There are two narratives the media is pushing the day after the final presidential debate. First, that there’s a “massive Democrat early-vote lead” in swing states, and second, there are not enough votes left for Trump to win. Both narratives are false.
By the time of last night’s debate, somewhere between 42 and 50 million votes have been cast. According to The New York Times, that’s about 30 percent of the total votes from 2016.
So what do all of these early votes tell us about the state of the race? We are quite likely headed for record-breaking turnout, a dynamic we’ve seen in elections throughout the Trump era (the 2018 midterms had the highest-percentage turnout in a century). As in those past elections, much of the vote is powered by Democratic enthusiasm.
This is basically wish-casting. Certainly, many motivated anti-Trump Democrats went out early and cast their votes in person, or mailed in votes. The narrative here is that Trump’s “mail fraud” attack line is the motivator for Trump supporters to vote in person. The evidence they cite is a single study.
A Pew Research study in September showed that 70 percent of Republicans think fraud is either a major or minor problem; 43 percent thought it was “major” and the difference is where people got their news.
It seems to me the media has pivoted to their own version of voter suppression. Despair, and give up, because Trump has already lost, they say. Umm, no.
Many more people are motivated by their own political and social beliefs, like having a job, or paying for health care, than by some theory that Democrats will rig the election by mail. Joe Biden made a terrible blunder during the debate when he admitted he would “transition the country” away from fossil fuels. This is essentially the Green New Deal, and it will motivate many swing state voters who haven’t decided whether to vote, to go out on Election Day and vote for Trump.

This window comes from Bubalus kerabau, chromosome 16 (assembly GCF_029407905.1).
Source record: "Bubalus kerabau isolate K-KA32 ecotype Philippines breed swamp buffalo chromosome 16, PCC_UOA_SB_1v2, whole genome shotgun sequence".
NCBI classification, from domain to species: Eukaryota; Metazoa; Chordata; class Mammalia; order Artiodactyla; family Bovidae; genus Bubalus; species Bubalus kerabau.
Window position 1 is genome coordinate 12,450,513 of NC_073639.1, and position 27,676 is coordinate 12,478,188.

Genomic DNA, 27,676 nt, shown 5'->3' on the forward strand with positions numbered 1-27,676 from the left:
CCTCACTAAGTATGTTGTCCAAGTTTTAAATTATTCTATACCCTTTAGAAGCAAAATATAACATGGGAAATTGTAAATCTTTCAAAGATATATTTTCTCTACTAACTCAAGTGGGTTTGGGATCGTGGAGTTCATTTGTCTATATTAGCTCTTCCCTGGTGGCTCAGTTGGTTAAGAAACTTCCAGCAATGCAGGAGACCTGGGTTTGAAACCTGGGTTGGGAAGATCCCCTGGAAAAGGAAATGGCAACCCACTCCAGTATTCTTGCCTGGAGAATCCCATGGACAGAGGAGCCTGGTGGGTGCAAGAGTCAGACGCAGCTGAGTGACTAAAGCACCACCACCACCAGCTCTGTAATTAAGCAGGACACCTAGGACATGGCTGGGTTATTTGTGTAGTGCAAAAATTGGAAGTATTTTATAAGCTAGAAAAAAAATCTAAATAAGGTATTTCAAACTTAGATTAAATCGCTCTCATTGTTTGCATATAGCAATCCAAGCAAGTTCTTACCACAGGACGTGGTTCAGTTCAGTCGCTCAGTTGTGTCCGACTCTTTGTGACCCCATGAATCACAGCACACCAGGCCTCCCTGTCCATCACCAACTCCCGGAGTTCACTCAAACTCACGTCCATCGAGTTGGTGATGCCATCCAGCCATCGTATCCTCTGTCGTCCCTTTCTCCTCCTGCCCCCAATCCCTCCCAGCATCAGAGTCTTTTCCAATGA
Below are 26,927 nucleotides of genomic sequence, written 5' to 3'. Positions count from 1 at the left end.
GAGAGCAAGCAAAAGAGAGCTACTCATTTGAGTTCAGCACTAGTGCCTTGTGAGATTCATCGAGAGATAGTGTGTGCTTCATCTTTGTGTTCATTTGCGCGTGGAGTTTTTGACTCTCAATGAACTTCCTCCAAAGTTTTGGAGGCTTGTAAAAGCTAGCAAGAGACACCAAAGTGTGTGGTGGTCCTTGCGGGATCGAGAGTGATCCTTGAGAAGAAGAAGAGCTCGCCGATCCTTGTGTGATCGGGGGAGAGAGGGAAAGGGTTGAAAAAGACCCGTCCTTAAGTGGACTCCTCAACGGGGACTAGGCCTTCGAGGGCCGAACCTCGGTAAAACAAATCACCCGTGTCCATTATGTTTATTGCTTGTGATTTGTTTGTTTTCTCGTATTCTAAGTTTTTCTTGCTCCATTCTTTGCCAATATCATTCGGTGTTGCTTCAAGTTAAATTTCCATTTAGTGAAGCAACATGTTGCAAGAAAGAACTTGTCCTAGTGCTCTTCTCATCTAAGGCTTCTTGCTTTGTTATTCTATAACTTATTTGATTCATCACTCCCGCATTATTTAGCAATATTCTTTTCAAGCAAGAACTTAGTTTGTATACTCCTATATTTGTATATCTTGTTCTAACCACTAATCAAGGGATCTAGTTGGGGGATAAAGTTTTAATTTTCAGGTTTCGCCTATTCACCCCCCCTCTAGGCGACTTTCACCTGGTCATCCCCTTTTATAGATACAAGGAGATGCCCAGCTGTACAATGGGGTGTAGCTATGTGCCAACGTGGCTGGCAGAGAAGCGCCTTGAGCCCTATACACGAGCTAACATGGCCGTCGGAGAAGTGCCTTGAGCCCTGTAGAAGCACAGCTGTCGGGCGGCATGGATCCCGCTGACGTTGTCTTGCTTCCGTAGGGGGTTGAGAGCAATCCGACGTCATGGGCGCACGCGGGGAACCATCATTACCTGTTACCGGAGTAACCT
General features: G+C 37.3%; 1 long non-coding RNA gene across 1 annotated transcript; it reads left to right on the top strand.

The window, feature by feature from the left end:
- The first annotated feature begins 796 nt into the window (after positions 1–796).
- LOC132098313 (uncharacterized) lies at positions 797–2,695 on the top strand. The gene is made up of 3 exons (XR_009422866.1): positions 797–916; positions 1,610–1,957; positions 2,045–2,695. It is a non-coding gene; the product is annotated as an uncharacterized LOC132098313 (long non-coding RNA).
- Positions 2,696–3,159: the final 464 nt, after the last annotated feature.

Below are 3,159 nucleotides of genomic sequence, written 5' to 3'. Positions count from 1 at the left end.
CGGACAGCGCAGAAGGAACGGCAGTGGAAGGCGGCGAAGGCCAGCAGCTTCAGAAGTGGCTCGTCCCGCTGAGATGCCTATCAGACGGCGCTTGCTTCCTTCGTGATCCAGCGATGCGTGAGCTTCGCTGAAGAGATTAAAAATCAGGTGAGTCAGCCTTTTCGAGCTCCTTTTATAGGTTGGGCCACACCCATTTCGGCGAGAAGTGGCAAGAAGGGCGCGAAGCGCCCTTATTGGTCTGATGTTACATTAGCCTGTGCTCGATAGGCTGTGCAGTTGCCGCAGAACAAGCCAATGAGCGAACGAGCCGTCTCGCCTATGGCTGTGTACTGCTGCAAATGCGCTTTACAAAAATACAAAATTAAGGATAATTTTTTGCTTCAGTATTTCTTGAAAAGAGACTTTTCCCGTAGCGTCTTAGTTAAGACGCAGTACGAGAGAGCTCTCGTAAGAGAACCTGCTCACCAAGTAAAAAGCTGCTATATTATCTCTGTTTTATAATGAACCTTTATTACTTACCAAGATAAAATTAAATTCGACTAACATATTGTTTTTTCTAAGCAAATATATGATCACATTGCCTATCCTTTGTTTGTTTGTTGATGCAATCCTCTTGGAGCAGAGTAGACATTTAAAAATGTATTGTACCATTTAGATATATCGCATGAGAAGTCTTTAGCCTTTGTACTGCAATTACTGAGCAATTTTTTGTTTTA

Let’s be real: Biden’s expectation bar was to show up while not drooling on himself. He met that bar easily. But he did not meet the challenge of responding to credible, corroborated accusations of foreign influence by China, possibly offered a 10 percent stake in a Chinese company involving his son Hunter. He called it “malarkey.”
Biden’s plan of how to handle coronavirus was to do essentially what the Trump administration is doing, but it would be him doing it, not Trump. For voters who are motivated by not having Trump as president, that’s plenty of reason to vote for Biden. For voters who planned to stay home, it’s a reason to think about going out and voting for Trump.
Democrats have fired their volley. They’ve shot their wad and have no dry powder to reload and fire another. There will be no 10-day wave of Democrats, but the so-called “risky” strategy of Trump to produce a “red wave” has more chance of happening based on the debate performance by both candidates.
“Basically what he is saying is he is going to destroy the oil industry,” Trump said. “Will you remember that Texas? Pennsylvania? Oklahoma? Ohio?”
Watch the polls begin to swing in these swing states.
Joe Biden, the Commission on Presidential Debates, and Kristen Welker did Trump a tremendous favor last night. By forcing order on the president, they kept him from spinning out of control. He appeared quite in control of himself, while Biden appeared as he usually does.
When the polls swing, the media will have a myocardial infarction. That will find even more voters to go out and vote for Trump on Election Day. The election will be decided on November 3, even if we don’t know the results right away.
This may be the closest election since 1800, when Aaron Burr lost in the House of Representatives to Thomas Jefferson.
Follow Steve on Twitter, @stevengberman.
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